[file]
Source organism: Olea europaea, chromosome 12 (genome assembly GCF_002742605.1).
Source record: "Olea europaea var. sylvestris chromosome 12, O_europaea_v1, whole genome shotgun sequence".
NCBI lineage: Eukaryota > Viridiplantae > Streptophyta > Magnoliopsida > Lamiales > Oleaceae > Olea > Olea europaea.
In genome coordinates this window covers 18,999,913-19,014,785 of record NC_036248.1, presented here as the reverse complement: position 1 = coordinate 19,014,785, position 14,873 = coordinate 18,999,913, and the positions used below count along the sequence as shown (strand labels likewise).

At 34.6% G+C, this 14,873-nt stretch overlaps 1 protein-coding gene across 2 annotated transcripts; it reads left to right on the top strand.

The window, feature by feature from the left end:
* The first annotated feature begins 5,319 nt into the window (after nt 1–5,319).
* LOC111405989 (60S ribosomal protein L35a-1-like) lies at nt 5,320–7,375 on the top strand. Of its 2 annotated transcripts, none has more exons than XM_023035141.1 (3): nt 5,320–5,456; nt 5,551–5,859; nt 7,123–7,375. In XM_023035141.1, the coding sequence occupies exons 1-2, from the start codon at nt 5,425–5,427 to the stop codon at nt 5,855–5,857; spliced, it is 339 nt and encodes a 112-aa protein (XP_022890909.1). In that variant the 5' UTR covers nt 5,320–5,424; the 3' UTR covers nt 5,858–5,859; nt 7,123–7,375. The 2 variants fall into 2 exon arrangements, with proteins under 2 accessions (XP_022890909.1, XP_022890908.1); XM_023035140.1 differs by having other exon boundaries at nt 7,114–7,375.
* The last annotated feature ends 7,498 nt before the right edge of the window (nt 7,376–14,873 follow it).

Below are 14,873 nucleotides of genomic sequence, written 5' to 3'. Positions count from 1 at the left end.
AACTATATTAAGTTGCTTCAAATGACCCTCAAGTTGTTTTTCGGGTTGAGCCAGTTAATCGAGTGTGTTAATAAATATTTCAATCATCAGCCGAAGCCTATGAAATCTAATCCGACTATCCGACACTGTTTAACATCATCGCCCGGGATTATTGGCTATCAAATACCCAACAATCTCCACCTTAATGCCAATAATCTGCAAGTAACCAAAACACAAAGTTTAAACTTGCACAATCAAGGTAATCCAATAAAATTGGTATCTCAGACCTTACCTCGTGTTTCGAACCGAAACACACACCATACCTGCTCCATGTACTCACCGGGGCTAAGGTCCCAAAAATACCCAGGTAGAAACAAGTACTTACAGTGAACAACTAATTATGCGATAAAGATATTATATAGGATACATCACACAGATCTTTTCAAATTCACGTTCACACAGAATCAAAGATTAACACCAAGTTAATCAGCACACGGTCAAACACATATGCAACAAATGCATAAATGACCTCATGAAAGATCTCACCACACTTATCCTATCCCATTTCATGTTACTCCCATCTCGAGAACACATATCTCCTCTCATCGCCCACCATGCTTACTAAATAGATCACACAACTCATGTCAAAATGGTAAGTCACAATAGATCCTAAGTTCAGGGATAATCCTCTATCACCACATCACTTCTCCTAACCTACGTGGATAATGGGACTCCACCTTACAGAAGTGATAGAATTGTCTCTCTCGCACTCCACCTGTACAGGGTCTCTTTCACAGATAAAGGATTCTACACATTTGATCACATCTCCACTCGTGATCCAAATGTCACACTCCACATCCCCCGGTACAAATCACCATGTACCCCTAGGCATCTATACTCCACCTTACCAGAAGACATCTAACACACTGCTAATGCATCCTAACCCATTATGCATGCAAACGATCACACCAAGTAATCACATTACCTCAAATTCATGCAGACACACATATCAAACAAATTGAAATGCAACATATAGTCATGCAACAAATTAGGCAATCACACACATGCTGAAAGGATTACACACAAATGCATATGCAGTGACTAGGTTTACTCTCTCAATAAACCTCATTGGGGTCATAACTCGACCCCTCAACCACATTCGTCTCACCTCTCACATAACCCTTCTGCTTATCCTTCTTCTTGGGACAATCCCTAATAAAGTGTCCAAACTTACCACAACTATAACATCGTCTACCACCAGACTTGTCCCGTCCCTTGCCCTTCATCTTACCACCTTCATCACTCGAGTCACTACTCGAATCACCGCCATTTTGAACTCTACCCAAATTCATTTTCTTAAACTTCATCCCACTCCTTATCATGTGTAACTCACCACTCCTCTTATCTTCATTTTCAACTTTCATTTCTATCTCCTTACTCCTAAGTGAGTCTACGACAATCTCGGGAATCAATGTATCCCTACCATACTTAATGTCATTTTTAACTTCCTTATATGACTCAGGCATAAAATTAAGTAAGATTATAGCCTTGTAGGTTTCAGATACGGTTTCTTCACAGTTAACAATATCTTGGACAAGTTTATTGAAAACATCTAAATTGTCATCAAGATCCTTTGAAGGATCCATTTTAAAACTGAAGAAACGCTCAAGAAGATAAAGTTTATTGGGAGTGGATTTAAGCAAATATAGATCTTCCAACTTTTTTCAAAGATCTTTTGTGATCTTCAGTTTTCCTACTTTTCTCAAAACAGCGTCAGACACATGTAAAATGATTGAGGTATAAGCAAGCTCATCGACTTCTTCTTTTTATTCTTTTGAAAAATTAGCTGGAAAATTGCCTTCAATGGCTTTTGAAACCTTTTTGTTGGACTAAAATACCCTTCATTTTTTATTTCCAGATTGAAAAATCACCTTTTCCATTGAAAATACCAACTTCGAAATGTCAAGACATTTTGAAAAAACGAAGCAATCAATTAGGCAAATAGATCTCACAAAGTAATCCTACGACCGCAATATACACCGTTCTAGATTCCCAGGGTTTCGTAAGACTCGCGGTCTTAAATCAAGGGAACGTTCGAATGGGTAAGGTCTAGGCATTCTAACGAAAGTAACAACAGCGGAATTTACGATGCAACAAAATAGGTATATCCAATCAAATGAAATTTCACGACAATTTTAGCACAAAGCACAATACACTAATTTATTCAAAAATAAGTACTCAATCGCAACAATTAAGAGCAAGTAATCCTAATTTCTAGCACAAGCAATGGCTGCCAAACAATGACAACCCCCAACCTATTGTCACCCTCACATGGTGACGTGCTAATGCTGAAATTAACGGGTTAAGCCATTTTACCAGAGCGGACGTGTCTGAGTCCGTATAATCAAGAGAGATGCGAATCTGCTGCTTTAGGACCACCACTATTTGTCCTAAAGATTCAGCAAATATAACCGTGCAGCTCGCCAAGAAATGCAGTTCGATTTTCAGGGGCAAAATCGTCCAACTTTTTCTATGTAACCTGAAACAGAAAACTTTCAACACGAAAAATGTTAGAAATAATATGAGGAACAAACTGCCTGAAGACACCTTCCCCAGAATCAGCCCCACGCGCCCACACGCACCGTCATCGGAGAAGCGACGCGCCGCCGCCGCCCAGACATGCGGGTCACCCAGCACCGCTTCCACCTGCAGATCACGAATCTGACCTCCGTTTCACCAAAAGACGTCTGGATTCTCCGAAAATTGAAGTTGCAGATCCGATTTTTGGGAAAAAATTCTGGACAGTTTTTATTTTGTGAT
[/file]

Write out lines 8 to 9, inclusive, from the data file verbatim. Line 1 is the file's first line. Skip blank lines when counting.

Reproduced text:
* LOC111405989 (60S ribosomal protein L35a-1-like) lies at nt 5,320–7,375 on the top strand. Of its 2 annotated transcripts, none has more exons than XM_023035141.1 (3): nt 5,320–5,456; nt 5,551–5,859; nt 7,123–7,375. In XM_023035141.1, the coding sequence occupies exons 1-2, from the start codon at nt 5,425–5,427 to the stop codon at nt 5,855–5,857; spliced, it is 339 nt and encodes a 112-aa protein (XP_022890909.1). In that variant the 5' UTR covers nt 5,320–5,424; the 3' UTR covers nt 5,858–5,859; nt 7,123–7,375. The 2 variants fall into 2 exon arrangements, with proteins under 2 accessions (XP_022890909.1, XP_022890908.1); XM_023035140.1 differs by having other exon boundaries at nt 7,114–7,375.
* The last annotated feature ends 7,498 nt before the right edge of the window (nt 7,376–14,873 follow it).